A lot can happen in a minute. From the moment the person before me goes, until it is time for me, a million thoughts can rush through my mind without even comprehending most of them.
I take a deep breathe, hold, breathe out, repeat. My mind is racing a mile a minute, but I need to slow it down to be present.
As I walk up to the block, sometimes I say out loud to the coach "I'm Nervous". We make eye contact, exchange a comment or two. Then we both know its go time.
Mindset is everything. It is something I wanted to work on this season, as I get nervous, I get tense. This can carry all the way down the track and doesn't translate to fast sliding.
I've always had those butterflies at the top of the track. That is what attracted me to skeleton in the first place.
It is so far out of my comfort zone, that the challenge of trying something seemingly so crazy made me feel alive.
Then, I started focusing too much on results, or feeling like there were expectations.
I got too tense.
Then I was de-selected from the team.
Cue up more nerves and less confidence in lines.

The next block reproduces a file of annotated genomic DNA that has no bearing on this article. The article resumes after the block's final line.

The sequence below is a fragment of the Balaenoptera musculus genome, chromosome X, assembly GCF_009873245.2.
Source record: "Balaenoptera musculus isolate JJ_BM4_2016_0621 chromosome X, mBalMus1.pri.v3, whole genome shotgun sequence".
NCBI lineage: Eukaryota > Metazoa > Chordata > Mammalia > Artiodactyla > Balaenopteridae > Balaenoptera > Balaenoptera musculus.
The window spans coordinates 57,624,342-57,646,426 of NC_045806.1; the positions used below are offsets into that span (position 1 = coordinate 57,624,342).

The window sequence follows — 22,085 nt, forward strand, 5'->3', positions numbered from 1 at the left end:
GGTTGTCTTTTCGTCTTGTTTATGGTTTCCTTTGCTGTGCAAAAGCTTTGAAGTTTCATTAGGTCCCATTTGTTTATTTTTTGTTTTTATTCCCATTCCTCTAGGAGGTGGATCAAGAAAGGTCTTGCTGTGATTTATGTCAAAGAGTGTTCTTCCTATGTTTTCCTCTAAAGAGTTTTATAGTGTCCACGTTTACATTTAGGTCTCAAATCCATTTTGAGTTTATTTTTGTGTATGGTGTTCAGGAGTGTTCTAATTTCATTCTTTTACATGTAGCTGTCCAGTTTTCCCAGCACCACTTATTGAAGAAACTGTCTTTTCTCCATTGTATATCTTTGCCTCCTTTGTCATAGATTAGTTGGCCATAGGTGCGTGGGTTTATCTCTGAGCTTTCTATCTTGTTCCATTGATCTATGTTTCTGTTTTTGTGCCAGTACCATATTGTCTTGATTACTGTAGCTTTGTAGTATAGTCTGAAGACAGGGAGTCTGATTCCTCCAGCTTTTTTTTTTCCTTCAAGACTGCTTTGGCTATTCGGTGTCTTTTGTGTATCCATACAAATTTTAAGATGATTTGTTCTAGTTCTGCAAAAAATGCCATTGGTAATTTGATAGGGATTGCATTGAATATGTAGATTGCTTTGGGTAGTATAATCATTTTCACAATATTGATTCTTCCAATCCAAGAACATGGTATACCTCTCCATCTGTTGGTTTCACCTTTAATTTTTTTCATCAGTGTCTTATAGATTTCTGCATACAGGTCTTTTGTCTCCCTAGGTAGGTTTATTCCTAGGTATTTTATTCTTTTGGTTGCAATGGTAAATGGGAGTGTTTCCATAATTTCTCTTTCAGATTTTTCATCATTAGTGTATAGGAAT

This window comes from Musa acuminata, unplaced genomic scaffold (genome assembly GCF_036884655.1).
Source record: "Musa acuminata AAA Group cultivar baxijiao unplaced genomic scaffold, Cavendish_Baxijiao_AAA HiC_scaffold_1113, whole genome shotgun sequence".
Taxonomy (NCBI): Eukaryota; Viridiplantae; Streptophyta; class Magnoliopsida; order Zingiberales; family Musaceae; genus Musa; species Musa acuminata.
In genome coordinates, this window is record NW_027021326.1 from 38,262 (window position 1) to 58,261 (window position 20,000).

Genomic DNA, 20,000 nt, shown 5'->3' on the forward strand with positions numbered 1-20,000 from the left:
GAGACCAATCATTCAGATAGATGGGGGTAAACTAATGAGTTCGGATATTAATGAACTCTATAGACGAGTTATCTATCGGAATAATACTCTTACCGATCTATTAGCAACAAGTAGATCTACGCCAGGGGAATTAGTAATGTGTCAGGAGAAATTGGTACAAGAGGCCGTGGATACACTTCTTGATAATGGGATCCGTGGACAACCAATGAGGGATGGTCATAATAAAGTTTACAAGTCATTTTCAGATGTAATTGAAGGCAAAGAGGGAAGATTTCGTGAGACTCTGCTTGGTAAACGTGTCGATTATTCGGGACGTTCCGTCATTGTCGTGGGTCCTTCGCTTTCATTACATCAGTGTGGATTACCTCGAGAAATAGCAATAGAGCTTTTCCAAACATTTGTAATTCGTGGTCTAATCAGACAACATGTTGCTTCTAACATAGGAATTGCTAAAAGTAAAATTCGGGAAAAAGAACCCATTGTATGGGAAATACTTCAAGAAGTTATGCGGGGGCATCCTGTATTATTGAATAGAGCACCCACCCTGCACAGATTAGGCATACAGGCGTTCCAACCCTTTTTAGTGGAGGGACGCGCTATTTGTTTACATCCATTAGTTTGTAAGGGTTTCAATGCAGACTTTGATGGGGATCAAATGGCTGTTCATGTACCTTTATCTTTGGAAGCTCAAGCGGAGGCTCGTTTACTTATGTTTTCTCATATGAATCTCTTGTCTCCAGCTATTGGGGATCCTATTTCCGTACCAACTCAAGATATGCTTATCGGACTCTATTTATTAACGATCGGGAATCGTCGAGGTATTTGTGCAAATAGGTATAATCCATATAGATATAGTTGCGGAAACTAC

A year ago, I decided whether I should continue in this sport. I went all in - and vowed to work with a sports psychologist as well to handle the mental side of the sport.
Along with that, I have had the opportunity to work with some coaches that truly believe in me.
(Pictured is me doing a less than ideal line.... as well as two coaches that I've worked with on the ice)
As confidence has started to build. Slowly but surely, better times, push PB's, and fun has followed.
A year ago I was cut from racing and had no races.
Amazing what happens when you go all in and trust the process.
So what all started with a simple admission that I might get a little too nervous on the line, has turned into a powerful tool on how to turn that into a positive force on the top of the track.
Sometimes, you just need a little help to really be your best self.